ANKARA, Turkey -- The European Union's hardening stance toward Ankara would not make the Turkish government suddenly get in line with Brussels' norms, but both the EU and Turkey will suffer in case of break-off in ties, local foreign policy experts said.

On Thursday, the European Parliament approved a motion to temporarily freeze accession talks with Turkey.

The vote is not binding, since the decision ultimately rests with the EU member states. The move aims to ratchet up pressure on the Turkish government which has been accused of using "disproportionate repressive measures" following a failed coup attempt on July 15.

"If European deputies think President Tayyip Erdogan and the ruling Justice and Development Party (AKP) will suddenly get in line with Brussels because of the vote, they are daydreaming," Murat Yetkin, columnist and editor in chief of Hurriyet Daily News, said.

"Erdogan had already vowed in advance that he would not be affected by any result of the vote, positive or negative," he added.

Erdogan, moreover, has suggested that Ankara could go for a referendum in 2017 to pull out of the membership process with the EU if there is no progress by the end of the year. He hit out at the European vote, saying it had "no value at all."

Support for the EU membership among Turks has declined as the talks stalled and Turkey is considered unlikely to join the bloc in the near future.

"It's not realistic to talk about membership perspective, at the moment," according to Soli Ozel, a daily Haberturk columnist and academician in Kadir Has University.

Since the start of membership negotiations in 2005, the EU conducted Turkey course in "clumsiness and shortsightedness" and has lost its influence on Ankara, Ozel said.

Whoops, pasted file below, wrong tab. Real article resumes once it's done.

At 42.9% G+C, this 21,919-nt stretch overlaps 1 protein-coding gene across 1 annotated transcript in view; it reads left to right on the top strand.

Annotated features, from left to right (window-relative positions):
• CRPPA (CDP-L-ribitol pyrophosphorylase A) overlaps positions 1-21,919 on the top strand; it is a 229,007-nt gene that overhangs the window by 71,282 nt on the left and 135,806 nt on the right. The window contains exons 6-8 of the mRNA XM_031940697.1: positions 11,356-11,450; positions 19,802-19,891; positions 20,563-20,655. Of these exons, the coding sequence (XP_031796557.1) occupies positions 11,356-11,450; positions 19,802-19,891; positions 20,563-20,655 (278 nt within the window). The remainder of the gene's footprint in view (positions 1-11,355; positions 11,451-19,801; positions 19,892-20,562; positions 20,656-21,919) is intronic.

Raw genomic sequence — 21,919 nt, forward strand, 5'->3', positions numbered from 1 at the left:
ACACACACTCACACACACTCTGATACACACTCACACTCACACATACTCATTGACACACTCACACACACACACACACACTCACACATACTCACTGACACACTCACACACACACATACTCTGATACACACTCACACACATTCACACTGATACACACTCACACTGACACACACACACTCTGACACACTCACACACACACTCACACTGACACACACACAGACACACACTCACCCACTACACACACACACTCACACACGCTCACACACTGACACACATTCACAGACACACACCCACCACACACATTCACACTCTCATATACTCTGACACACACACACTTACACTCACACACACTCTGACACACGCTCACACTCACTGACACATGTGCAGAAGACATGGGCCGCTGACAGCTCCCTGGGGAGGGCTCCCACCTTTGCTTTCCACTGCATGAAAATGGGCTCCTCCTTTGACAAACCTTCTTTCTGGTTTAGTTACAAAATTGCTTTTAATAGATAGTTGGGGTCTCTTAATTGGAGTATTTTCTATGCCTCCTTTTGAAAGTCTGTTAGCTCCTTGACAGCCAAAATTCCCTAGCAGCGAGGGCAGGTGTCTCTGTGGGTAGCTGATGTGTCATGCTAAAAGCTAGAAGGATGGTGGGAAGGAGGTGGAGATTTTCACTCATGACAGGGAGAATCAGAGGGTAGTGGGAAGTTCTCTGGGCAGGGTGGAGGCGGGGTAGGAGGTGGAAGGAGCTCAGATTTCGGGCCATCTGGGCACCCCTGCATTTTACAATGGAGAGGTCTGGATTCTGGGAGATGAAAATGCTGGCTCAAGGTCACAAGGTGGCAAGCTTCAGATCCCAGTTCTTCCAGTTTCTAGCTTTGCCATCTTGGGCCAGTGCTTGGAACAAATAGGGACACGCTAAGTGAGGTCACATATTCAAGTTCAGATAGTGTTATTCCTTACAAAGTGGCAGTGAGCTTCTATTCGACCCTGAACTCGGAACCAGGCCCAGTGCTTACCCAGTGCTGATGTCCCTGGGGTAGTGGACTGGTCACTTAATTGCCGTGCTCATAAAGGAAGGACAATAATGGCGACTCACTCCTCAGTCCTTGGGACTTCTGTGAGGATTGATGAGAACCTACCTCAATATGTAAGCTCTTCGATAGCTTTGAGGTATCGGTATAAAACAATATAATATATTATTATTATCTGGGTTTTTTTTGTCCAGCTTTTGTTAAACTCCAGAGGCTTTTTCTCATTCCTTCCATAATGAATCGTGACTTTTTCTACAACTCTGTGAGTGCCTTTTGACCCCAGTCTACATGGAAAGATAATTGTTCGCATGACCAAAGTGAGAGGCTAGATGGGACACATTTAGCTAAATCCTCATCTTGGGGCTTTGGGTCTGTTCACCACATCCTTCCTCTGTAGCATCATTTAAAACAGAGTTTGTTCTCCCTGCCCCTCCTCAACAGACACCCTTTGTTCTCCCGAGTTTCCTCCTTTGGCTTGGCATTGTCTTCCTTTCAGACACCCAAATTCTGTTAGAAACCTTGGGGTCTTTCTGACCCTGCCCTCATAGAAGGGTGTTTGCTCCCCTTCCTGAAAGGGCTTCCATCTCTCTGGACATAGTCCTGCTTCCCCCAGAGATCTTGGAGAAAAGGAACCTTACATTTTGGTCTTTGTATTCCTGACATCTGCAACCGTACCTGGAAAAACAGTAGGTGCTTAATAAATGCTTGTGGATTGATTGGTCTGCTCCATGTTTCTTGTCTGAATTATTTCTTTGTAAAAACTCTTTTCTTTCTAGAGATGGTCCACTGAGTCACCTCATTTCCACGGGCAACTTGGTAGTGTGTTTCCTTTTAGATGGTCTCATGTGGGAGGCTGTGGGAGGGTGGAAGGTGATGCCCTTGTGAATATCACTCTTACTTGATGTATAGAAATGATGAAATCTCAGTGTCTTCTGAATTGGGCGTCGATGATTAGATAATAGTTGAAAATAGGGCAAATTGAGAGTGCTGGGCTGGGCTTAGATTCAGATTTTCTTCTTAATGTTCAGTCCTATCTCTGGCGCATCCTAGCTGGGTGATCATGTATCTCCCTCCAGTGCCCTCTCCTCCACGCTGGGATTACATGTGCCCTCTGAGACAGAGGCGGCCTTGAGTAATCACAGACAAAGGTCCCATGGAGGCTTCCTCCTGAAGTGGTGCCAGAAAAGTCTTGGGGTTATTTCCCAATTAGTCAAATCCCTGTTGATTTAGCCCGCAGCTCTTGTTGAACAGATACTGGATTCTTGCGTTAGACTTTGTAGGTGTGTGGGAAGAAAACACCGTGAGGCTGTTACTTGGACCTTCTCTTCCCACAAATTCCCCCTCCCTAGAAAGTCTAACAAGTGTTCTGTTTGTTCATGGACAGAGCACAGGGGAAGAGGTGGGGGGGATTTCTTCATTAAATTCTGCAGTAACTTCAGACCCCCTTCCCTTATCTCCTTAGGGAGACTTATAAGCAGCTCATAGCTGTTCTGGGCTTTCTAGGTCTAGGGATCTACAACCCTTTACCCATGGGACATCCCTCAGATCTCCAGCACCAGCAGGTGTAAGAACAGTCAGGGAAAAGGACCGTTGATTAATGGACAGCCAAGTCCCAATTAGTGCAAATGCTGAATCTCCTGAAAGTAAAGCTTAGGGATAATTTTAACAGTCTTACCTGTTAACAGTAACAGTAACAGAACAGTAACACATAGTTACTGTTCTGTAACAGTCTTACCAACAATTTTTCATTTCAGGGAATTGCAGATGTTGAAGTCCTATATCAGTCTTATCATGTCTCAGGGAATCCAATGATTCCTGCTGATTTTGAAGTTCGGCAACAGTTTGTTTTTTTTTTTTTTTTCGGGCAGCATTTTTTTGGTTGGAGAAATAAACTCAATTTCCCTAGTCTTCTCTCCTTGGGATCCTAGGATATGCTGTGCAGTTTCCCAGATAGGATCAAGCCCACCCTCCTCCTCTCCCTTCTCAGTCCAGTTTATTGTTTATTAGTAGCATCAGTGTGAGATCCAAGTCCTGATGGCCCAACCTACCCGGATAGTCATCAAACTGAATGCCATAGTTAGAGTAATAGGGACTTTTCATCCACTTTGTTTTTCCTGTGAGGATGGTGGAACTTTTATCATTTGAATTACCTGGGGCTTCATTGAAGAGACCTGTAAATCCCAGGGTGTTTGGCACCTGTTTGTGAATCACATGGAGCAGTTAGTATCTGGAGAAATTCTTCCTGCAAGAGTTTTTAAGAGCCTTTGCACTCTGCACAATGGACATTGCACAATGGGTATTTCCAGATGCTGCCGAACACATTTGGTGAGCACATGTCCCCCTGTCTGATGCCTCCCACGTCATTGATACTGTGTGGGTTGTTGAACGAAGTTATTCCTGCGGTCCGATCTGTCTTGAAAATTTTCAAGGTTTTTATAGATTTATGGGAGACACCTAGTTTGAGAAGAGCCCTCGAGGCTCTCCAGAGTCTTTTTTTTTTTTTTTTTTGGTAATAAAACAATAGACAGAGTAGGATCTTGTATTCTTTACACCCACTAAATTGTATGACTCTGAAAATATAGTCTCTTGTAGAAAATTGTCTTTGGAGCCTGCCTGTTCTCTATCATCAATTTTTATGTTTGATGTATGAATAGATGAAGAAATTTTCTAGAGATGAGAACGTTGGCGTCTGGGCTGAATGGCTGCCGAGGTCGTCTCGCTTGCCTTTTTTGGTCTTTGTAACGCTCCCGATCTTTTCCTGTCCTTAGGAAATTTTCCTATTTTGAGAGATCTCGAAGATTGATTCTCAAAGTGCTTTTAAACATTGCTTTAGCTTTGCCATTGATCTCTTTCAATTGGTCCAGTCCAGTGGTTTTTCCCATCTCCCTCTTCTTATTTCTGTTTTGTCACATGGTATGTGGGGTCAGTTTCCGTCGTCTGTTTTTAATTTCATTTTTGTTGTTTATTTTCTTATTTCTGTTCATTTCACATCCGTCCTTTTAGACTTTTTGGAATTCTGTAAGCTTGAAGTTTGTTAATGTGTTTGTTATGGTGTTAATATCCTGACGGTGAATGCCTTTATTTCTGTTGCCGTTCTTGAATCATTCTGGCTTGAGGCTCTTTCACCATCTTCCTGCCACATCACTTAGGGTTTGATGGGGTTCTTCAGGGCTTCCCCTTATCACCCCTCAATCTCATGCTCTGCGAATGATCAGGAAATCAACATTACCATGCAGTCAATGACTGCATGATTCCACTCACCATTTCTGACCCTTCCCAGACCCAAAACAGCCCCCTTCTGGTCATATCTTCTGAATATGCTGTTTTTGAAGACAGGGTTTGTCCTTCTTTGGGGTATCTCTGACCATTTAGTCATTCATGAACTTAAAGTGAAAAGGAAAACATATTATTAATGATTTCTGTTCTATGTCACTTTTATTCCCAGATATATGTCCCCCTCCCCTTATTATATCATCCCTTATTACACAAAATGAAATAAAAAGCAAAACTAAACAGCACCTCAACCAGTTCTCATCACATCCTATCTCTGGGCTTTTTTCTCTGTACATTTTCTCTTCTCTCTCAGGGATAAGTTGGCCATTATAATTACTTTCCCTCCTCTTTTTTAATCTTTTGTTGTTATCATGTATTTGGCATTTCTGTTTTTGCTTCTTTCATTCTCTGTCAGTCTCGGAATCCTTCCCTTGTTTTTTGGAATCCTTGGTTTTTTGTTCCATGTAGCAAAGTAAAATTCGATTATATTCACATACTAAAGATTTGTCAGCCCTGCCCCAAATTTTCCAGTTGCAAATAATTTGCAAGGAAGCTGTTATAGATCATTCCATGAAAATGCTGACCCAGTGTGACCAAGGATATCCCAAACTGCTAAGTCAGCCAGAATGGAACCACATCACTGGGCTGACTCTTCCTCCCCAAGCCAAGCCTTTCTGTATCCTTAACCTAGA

He recalled that the EU could not open negotiation chapters on fundamental rights, rule of law and judiciary.

"Brussels was an onlooker as Turkey was getting far away from EU norms," he stated, adding that Ankara was already eyeing "new horizons."

If European leaders do not make efforts to engage with Turkey, then the outcome would influence their domestic matters as well, according to Guven Sak, managing director of the Economic Policy Research Foundation of Turkey.

"Turkey is a large Muslim country with a huge diaspora in Europe. It is a sensitive membrane between Europe and Middle Eastern and Asian refugees," he said.

EU leaders will meet in mid-December and the EU decision puts pressure on member states to review Turkey's EU bid.

But European leaders seem unwilling to go that far; merely Austria has publicly proposed suspending the negotiations.

A formal, binding procedure to suspend Turkish accession talks has not been invoked by the vote.

The European Commission or one-third of EU member states would first need to make a formal proposal to suspend the Turkish accession talks and a majority of the member states would then have to vote in favor of the measure for it to pass.

Ending the talks with Turkey would further endanger a fragile deal between Ankara and Brussels reached in March aiming to stem the flow of migrants to Greece from Turkey.

Last week, President Erdogan threatened he could tear up the migration deal and open border gates "if EU goes too far.

Source: Nam News Network